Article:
Energetic cord-cutting.  I keep a hand-forged iron blade near my altar now, but in the beginning I just used a kitchen knife.  When thoughts of my ex’s violations would threaten to overwhelm me, I would stand in front of my altar and run that blade all over my aura, slicing the connection between us.  In my mind, I would throw up an iron wall between he and I, slamming the energetic ‘door’ shut.  He attempted to contact me once or twice after our breakup unrelated to divorce matters and I did not respond to those texts or messages.  I set my boundary in cold iron and followed it up with real-world responses.

Depossession. When we form a bond with someone, that energetic connection means that bits of a connected person’s influence can linger.  Depending on who your aggressor is, they may still be trying to control or harm you through that link.  I approached depossession through a few different routes.  A very dear shaman friend did my first soul retrieval to get some missing pieces back.  I also went to Soul Garden Acupuncture and had an incredibly effective depossession treatment from Courtney.  Interestingly, after that treatment, I never had another ‘rage day’ – a day when the anger was impossible to release.  I have had additional soul retrievals and shamanic healings since then.  I also practice thorough spiritual hygiene now.  The great thing about keeping up with your spiritual hygiene is that along with preventing new unhealthy attachments, it supports the healing of old ones.

Ritual Sealing. As someone who has trained in shamanism and spirit work, the last thing I want to do is hang onto the soul connection between my ex and myself.  I do not want this cycle to repeat during our next incarnation.  Within ritual space, I returned any energy of his – any soul pieces – I was hanging onto.  I released my connection with him to the Void. I ritually stated that the bond between us was severed, that no energy would pass that way again.  I used my rage to help power the sealing off of the connection.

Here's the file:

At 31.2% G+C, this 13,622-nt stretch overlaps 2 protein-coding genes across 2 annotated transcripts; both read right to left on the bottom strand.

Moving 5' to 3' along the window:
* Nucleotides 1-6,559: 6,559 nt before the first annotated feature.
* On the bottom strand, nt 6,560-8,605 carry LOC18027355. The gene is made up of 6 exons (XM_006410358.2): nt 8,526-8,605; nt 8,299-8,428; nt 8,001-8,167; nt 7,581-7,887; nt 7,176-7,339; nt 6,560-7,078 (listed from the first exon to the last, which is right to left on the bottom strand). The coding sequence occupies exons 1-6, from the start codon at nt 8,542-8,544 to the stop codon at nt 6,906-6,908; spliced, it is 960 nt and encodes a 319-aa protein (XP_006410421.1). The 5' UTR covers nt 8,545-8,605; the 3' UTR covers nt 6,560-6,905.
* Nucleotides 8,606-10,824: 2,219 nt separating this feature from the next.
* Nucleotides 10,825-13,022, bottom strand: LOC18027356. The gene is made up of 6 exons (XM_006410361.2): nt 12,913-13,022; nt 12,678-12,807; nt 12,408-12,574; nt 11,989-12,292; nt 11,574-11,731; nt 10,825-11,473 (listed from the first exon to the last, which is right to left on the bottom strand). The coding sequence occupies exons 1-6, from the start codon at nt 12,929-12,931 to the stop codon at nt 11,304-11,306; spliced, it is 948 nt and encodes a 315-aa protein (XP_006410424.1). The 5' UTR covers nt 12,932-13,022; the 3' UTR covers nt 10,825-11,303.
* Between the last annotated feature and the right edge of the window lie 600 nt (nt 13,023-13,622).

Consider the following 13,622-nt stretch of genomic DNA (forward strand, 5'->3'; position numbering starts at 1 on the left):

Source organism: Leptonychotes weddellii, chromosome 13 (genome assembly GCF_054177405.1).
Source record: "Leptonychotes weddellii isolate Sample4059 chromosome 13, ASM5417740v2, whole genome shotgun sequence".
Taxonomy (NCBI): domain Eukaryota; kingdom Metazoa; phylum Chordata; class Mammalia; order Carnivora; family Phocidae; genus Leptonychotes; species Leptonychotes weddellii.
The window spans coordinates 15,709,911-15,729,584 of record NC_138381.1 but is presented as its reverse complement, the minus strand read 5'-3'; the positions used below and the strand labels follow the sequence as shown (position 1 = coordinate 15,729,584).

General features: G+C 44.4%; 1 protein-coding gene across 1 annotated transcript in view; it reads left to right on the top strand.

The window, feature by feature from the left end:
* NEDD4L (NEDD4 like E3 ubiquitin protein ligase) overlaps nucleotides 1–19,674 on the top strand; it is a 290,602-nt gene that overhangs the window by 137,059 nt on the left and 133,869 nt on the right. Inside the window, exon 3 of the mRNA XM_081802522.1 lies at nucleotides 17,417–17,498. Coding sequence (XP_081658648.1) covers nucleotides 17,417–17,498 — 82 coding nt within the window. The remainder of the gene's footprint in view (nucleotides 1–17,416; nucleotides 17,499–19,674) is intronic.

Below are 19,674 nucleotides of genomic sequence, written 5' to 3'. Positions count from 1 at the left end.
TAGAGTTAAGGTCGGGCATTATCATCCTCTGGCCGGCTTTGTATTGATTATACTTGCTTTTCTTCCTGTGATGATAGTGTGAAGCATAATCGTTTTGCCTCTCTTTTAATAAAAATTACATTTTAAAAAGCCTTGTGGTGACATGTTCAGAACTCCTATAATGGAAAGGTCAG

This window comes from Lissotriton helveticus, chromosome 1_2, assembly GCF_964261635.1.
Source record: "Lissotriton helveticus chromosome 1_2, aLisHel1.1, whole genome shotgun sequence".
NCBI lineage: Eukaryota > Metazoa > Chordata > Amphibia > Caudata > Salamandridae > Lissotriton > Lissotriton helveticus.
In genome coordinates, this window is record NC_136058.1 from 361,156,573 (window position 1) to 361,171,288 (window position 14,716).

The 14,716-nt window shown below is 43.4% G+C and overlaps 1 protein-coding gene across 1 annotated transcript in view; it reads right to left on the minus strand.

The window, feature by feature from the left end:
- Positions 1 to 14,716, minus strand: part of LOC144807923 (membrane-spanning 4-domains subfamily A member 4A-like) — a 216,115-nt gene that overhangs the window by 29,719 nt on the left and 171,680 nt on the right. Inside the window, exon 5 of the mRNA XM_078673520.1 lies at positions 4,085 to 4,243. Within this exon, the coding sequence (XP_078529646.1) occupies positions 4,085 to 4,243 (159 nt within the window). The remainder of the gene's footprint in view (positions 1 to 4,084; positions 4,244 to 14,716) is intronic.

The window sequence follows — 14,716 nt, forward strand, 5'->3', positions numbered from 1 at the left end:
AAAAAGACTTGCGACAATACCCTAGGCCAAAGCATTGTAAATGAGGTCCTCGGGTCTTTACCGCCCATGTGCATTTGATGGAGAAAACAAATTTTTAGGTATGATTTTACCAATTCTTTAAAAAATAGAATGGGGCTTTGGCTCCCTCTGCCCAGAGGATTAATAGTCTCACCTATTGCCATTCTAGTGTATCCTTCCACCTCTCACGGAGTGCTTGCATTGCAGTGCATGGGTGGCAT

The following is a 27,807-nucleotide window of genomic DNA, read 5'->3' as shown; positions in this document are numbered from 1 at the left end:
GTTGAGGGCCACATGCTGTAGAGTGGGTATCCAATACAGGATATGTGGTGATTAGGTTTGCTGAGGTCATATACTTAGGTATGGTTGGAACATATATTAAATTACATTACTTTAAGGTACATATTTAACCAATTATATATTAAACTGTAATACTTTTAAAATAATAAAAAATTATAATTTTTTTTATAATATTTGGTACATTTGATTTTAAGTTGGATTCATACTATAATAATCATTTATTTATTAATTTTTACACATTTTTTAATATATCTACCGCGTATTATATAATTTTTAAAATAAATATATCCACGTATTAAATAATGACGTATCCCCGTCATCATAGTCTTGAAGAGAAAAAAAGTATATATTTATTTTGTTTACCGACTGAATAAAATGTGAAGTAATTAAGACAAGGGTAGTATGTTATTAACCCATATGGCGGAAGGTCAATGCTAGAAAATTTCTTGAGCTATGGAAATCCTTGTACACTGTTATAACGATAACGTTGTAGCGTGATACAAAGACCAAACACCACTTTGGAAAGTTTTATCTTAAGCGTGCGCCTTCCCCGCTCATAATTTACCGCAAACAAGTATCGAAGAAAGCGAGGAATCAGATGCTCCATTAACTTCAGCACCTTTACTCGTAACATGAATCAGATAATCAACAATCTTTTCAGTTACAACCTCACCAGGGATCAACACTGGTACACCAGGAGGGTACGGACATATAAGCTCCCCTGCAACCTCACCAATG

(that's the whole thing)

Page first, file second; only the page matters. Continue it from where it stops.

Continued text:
Non-forgiveness doesn’t mean holding on to the rage and anger.  I’m not really angry anymore.  I can dig down and find it, of course – those emotions are good.  They are a part of me.  They are my empowerment and my self-respect on wings of flame.  Those fires helped rebirth me.

But am I angry?  No.  I’m at peace with it.

Non-forgiveness means closing the door forever.

You are not broken because you haven’t forgiven the monsters who hurt you.  I think you’re wonderful because your self-respect and self-worth are strong enough that you won’t offer up that olive branch to someone who doesn’t deserve it.

The one person I want you to forgive?  Is you.  Give yourself that balm. Your abuser can fuck right off.

Then shut the door forever.

 

Do you have some great bond-breaking techniques as well? Hit me up in the comments.

 

 

 

 

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4 Replies to “Fuck Forgiveness – Rage, Healing, Boundaries and Culture”

  1. I did hypnotherapy regression along with EFT to “rescript” several points of trauma. In the experience, I could say and do the right thing to protect myself. One session even showed me something that wasn’t an actual event (I don’t remember the location or incident) but felt like an amalgamation of hope I felt at that age about that person. I found the experience deeply healing.